So this year I want to flip the switch and instead of telling you what to do, I am going to try and advise what not to do when choosing a college church.
Four words of warning.
1. Don’t believe everything you hear. Churches have reputations just like people and most of it is blatant rumor, false information, and competitive gossip. Please don’t believe everything everyone is saying about a particular church. You must visit and find out for your self.
2. Don’t think one church will have everything you want. There is simply no such place. No single church can meet all of your preferences, wants, desires, and accommodations. Therefore you must determine what are your top tier issues. You have to arrange what matters most to you and your growth in Christ, such as worship style, preaching content, biblical faithfulness, friendliness to guests, college ministry options, ways to serve in the community or if they are globally-minded. Determine your top one or two issues and look for those alone.
How do you find those things out? Read the bulletin, website, and newsletter word for word. You can get a quick sense of the church values by what is printed. If you get a chance to shake the pastor’s hand, ask him one question: “What does this church value the most?” That will give you your answer. If they can’t answer that question, move on.
3. Don’t be persuaded to go where everyone goes. Mob decision-making is never the best. There might be a church off the beaten path that really needs some fresh college students to take them to the next level. They might be so blessed with you coming that you change their future direction and ministry.
Sometimes when the crowd all goes to the same place, you get lost. Peel off. Take a risk. Sacrifice a few preferences to make a bigger impact for the kingdom. Be a blessing, not a consumer.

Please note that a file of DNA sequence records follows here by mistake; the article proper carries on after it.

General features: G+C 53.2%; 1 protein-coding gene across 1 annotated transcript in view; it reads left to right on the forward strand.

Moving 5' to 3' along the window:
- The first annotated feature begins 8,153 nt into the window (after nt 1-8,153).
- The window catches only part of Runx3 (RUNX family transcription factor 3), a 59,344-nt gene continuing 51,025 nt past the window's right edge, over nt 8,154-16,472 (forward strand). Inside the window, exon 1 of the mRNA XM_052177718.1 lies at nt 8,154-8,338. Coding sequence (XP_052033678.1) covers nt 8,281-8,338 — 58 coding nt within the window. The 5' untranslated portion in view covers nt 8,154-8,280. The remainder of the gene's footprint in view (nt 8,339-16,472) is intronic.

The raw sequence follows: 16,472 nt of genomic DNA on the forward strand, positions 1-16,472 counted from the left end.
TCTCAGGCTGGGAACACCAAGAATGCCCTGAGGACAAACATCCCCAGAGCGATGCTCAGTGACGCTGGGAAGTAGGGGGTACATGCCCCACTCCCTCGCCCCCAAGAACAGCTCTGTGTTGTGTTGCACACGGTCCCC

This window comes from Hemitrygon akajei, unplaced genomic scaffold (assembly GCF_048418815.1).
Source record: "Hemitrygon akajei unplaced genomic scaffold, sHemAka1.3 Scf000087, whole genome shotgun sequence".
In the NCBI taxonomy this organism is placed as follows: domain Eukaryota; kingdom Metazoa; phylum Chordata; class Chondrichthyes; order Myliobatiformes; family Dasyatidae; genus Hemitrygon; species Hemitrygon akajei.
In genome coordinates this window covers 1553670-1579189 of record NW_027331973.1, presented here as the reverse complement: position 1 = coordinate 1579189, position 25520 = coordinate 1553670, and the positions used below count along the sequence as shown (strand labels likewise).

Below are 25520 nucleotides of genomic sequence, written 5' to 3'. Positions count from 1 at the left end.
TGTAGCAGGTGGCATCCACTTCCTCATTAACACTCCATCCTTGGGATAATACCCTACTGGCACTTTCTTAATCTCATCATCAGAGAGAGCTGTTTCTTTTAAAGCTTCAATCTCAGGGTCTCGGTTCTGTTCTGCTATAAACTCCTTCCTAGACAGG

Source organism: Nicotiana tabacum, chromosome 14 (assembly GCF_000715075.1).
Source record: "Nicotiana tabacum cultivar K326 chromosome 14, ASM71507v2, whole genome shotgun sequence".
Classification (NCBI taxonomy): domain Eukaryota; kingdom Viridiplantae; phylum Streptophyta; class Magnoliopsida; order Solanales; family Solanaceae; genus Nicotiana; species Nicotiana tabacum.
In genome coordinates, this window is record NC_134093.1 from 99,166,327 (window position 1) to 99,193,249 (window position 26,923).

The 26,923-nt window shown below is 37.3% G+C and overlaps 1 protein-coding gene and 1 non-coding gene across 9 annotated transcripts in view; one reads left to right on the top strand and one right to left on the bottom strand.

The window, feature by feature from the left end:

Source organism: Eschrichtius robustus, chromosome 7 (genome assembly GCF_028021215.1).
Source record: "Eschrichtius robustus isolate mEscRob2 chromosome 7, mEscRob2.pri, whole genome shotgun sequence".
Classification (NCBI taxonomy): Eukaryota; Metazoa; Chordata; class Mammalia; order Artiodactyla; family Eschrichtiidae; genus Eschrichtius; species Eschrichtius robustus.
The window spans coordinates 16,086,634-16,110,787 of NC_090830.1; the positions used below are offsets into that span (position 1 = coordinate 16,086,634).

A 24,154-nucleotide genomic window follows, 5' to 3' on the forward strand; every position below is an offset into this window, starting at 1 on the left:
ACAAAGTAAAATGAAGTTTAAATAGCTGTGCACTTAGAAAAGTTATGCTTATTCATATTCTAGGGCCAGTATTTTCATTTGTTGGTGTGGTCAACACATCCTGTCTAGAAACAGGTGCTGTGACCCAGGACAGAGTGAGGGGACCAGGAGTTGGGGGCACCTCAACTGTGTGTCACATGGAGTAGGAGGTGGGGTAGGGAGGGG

4. Lastly, don’t drag this thing out. Visit once or twice, consider your top tier issues, pray for God’s guidance, and choose. If you move on, move on quickly. If you stay, get plugged in quickly. The longer you drag out the search, the less likely you are to ever land anywhere.
I hope this is a help to you this semester. If you are a college student who has found a local body to invest in, I am very proud of you. Why not pass this post around to some of friends still on the hunt. It could be a real blessing to them and their search process.
July 4, 2013 2 Comments
I am really excited about a new project I am working on called CU 100 Chapel Online. Basically at Campbellsville Univ. we needed a method to help our fully online students with chapel. All of our undergraduate students are required to get 48 chapel credits during their 4 years with us. But as our fully online undergraduate programs have grow, we recognized this group was missing this very important part of their Christian college experience.
So a group of us were tasked with figuring out a possible solution for them. We are building a website that will have multiple functions, including video of all our on-campus chapel services, plus virtual Bible studies, video curriculum, and a prayer room.
One of the parts I am most excited about is the Life of Christ Q and A section. I will be creating and posting 20 small (3-4 minute) videos of me teaching through the person and work of Jesus. Here is the listing of videos.
1. The Preexisting Christ – In him and through him all things were made.
2. God the Son – Three in one.
3. Messiah Foretold – Over 200 Old Testament prophecies pointed to him alone.
4. Born of a Virgin – Born of woman, but not of man.
5. Lineage of David – A king whose kingdom shall never end.
6. A Man from Nazareth – A carpenter living in a small, out of the way town.
7. Introduced by John – Behold the Lamb of God, who takes away the sins of the world.
8. Tempted in the Wilderness – Tempted by Satan himself, yet was without sin.
9. Preacher & Teacher with Authority – He speaks as one with authority, not like the teachers and scribes of the Law.
10. Miracle Worker – Power over creation.
11. Forgiver of Sins – Power over sin and evil.
12. Disciples Maker – From now on, you will be fishers of men.
13. Cross Bearer I – Why a cross?
14. Cross Bearer II – Why in Jerusalem?
15. Cross Bearer III – Why a criminal’s death?
16. The Suffering Servant – He was pierced for our transgressions, crushed for our sins; the punishment that brought us peace was upon him.
17. The Atonement for Sin – The veil is lifted; the scape goat has been killed.
18. The Resurrected One – He is not here, He is alive just as he said he would be.
19. Commissioner of Disciples – The Son of Man came to seek and save the lost.
20. Promise Keeper – We shall see him face to face.
If you think there is something I should exchange or reconsider, I would love to hear from you. Imagine the audience as a person with little or no information about Jesus, hearing for the first time who Jesus was and what he came to accomplish. We want to be thorough, but clear and concise.